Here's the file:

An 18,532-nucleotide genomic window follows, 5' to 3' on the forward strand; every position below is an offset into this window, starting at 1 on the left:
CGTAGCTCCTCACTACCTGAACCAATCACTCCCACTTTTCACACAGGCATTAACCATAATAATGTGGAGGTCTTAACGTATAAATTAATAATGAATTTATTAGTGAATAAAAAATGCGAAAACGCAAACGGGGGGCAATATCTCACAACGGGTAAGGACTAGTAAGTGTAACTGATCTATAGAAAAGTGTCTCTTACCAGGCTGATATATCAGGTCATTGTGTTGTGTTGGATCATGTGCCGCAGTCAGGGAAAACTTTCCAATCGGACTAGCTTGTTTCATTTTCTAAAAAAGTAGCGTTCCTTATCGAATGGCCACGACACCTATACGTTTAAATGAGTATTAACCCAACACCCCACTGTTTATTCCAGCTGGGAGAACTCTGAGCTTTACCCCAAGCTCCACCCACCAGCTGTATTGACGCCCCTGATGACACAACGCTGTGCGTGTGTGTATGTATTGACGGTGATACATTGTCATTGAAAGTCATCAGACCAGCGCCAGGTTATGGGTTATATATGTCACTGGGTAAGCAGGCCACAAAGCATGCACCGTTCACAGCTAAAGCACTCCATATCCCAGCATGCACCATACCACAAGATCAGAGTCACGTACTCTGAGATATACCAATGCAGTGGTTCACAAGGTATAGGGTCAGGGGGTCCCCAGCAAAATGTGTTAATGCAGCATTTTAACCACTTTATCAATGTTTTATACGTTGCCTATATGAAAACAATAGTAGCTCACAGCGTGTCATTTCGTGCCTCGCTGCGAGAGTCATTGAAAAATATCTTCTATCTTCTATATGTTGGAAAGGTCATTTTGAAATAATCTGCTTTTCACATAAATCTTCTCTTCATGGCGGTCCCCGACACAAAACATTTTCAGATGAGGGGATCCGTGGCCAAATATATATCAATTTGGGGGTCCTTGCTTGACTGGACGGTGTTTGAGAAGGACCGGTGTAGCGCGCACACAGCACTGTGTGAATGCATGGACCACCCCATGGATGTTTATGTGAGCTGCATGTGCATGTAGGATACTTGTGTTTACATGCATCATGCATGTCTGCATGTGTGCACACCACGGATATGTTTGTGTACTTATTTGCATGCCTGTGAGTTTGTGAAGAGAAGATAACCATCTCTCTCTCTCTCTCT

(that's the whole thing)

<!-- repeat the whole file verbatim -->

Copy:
An 18,532-nucleotide genomic window follows, 5' to 3' on the forward strand; every position below is an offset into this window, starting at 1 on the left:
CGTAGCTCCTCACTACCTGAACCAATCACTCCCACTTTTCACACAGGCATTAACCATAATAATGTGGAGGTCTTAACGTATAAATTAATAATGAATTTATTAGTGAATAAAAAATGCGAAAACGCAAACGGGGGGCAATATCTCACAACGGGTAAGGACTAGTAAGTGTAACTGATCTATAGAAAAGTGTCTCTTACCAGGCTGATATATCAGGTCATTGTGTTGTGTTGGATCATGTGCCGCAGTCAGGGAAAACTTTCCAATCGGACTAGCTTGTTTCATTTTCTAAAAAAGTAGCGTTCCTTATCGAATGGCCACGACACCTATACGTTTAAATGAGTATTAACCCAACACCCCACTGTTTATTCCAGCTGGGAGAACTCTGAGCTTTACCCCAAGCTCCACCCACCAGCTGTATTGACGCCCCTGATGACACAACGCTGTGCGTGTGTGTATGTATTGACGGTGATACATTGTCATTGAAAGTCATCAGACCAGCGCCAGGTTATGGGTTATATATGTCACTGGGTAAGCAGGCCACAAAGCATGCACCGTTCACAGCTAAAGCACTCCATATCCCAGCATGCACCATACCACAAGATCAGAGTCACGTACTCTGAGATATACCAATGCAGTGGTTCACAAGGTATAGGGTCAGGGGGTCCCCAGCAAAATGTGTTAATGCAGCATTTTAACCACTTTATCAATGTTTTATACGTTGCCTATATGAAAACAATAGTAGCTCACAGCGTGTCATTTCGTGCCTCGCTGCGAGAGTCATTGAAAAATATCTTCTATCTTCTATATGTTGGAAAGGTCATTTTGAAATAATCTGCTTTTCACATAAATCTTCTCTTCATGGCGGTCCCCGACACAAAACATTTTCAGATGAGGGGATCCGTGGCCAAATATATATCAATTTGGGGGTCCTTGCTTGACTGGACGGTGTTTGAGAAGGACCGGTGTAGCGCGCACACAGCACTGTGTGAATGCATGGACCACCCCATGGATGTTTATGTGAGCTGCATGTGCATGTAGGATACTTGTGTTTACATGCATCATGCATGTCTGCATGTGTGCACACCACGGATATGTTTGTGTACTTATTTGCATGCCTGTGAGTTTGTGAAGAGAAGATAACCATCTCTCTCTCTCTCTCT